Volume 32, No.1, 2023
Case Report
Challenges of Large Vessel Vasculitis Stroke Patient with Complicated Endovascular Thrombectomy: A Case Report

Hsi-Yen  Lee,  1 , Su-O  Wang,  2 , Ya-Wen  Ciou,  3 , Chun-Ching  Chiu,  4 , Yang-Hao  Ou,  1 , 
1 Department of Neurology, Changhua Christian Hospital, Changhua, Taiwan
2 Department of Neurology, Changhua Christian Hospital, Changhua, Taiwan; Department of Nursing, Changhua Christian Hospital, Changhua, Taiwan
3 Department of Nursing, Changhua Christian Hospital, Changhua, Taiwan
4 Department of Neurology, Changhua Christian Hospital, Changhua, Taiwan; Department of Critical Care Medicine, Changhua Christian Hospital, Changhua, Taiwan
Corresponding Author:

Yang-Hao  Ou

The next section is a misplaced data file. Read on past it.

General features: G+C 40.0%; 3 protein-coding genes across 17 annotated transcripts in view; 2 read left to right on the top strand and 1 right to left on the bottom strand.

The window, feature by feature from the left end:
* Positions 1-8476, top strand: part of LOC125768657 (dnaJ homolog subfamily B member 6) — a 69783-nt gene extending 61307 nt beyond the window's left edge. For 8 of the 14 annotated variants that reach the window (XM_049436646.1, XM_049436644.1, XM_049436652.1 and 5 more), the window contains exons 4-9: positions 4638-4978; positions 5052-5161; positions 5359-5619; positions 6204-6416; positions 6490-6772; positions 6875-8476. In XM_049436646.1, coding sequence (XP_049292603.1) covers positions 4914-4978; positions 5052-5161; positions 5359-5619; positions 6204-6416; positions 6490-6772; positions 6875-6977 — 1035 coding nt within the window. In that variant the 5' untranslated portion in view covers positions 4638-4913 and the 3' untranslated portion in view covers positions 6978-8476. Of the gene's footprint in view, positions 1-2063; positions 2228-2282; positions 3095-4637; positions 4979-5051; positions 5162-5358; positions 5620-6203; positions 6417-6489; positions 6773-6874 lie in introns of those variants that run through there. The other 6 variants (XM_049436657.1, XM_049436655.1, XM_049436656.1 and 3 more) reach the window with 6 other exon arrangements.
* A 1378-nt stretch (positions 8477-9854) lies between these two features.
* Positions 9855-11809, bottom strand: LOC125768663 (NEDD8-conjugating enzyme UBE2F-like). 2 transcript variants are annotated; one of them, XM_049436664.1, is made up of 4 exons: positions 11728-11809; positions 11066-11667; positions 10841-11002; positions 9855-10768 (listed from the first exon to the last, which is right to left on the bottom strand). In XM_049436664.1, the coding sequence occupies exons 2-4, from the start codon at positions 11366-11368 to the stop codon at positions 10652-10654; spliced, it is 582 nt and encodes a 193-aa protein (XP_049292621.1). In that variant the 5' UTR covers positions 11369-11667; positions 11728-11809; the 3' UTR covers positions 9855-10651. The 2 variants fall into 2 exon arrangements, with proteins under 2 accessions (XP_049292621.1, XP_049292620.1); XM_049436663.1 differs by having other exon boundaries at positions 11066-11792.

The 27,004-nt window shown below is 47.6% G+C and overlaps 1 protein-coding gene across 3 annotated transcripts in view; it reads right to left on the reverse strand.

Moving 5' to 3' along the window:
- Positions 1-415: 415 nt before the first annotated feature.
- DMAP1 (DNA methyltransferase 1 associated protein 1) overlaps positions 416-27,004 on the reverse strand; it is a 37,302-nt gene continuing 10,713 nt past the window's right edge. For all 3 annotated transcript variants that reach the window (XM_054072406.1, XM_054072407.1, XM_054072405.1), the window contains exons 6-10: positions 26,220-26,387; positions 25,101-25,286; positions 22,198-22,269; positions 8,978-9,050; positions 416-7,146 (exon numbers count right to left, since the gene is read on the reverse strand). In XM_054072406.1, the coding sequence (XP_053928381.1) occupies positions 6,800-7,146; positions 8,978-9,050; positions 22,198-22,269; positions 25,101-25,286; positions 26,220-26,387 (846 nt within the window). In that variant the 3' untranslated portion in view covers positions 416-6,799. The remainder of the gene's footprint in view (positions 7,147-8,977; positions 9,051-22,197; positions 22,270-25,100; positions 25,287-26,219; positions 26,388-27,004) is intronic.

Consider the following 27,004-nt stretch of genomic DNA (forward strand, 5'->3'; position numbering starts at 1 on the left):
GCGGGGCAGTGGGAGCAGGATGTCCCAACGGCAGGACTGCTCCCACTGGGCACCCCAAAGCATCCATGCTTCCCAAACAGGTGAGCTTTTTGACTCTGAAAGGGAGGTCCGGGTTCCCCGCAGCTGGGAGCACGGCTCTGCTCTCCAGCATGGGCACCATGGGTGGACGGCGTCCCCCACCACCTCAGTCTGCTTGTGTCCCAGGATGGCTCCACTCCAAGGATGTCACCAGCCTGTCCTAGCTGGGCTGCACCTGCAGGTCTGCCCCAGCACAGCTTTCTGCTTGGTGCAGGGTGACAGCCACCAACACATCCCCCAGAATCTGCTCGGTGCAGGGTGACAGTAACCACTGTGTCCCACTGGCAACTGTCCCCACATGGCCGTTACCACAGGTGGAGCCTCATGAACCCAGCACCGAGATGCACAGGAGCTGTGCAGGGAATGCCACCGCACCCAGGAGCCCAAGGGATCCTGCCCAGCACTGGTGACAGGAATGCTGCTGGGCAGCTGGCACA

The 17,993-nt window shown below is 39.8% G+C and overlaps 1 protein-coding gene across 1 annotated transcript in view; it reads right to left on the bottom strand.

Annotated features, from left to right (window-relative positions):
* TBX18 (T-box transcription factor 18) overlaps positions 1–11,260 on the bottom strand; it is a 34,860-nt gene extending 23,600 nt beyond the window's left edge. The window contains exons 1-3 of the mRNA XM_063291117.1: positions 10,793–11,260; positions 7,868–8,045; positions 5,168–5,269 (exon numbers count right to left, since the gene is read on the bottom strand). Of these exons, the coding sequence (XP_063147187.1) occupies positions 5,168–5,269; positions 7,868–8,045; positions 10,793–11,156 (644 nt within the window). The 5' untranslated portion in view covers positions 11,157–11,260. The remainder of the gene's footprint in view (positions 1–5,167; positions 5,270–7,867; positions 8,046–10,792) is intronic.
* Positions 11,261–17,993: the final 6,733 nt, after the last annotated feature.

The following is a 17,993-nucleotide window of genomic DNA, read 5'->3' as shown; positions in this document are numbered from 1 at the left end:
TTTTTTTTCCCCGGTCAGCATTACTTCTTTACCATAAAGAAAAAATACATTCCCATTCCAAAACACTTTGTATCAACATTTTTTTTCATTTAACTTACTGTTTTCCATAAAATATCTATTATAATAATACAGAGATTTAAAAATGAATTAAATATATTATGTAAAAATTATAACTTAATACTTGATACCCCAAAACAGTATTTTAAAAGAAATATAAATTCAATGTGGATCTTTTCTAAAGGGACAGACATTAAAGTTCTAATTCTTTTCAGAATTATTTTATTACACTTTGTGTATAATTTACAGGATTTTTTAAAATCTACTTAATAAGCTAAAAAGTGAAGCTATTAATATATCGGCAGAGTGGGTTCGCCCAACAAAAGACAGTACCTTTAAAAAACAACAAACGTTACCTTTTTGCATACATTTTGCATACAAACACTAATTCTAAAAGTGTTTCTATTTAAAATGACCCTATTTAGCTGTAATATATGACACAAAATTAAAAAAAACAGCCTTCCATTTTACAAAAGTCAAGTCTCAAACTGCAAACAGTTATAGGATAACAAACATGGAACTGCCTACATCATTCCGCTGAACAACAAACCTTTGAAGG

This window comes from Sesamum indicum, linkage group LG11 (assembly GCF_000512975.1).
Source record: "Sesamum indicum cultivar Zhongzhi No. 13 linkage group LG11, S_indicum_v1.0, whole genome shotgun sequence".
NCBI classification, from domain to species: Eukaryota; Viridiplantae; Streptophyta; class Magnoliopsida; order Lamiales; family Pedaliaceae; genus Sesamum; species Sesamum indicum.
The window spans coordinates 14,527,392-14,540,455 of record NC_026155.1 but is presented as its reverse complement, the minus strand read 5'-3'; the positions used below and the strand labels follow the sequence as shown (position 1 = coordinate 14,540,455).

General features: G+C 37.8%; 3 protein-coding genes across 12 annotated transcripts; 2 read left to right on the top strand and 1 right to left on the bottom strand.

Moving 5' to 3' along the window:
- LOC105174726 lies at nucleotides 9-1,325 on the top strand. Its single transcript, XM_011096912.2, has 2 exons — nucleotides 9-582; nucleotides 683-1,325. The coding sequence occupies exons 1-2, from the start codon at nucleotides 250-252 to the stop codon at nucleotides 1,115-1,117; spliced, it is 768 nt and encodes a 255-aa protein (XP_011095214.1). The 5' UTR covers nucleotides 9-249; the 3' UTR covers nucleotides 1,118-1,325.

keywords: SLE, arteritis, large vessel occlusion

Purpose: The causes of acute stroke in patients with SLE are multifactorial. Antiphospholipid-associated hypercoagulability and inflammation-induced platelet activation are major causes of ischemic stroke in SLE patients. As such patients underwent intravenous thrombolysis and endovascular thrombectomy, they may have higher risk of complications and less favorable outcome.

Case Report: A 30-year-old woman with underline SLE and Takayasu arteritis who presented with right CCA and MCA occlusion status post rtPA and endovascular thrombectomy. Twelve hours after the procedure, head CT was ordered due to anisocoria with loss of pupillary light reflex. The head CT showed partial obliteration of suprasellar and quadrigeminal cistern due to extensive brain edema, leading to her decompressive craniectomy. Two days later, patient’s both pupil became dilated with head CT showing occlusion of the left MCA. Her condition drastically went downhill when complications such as central DI and myocardial stunning occurred.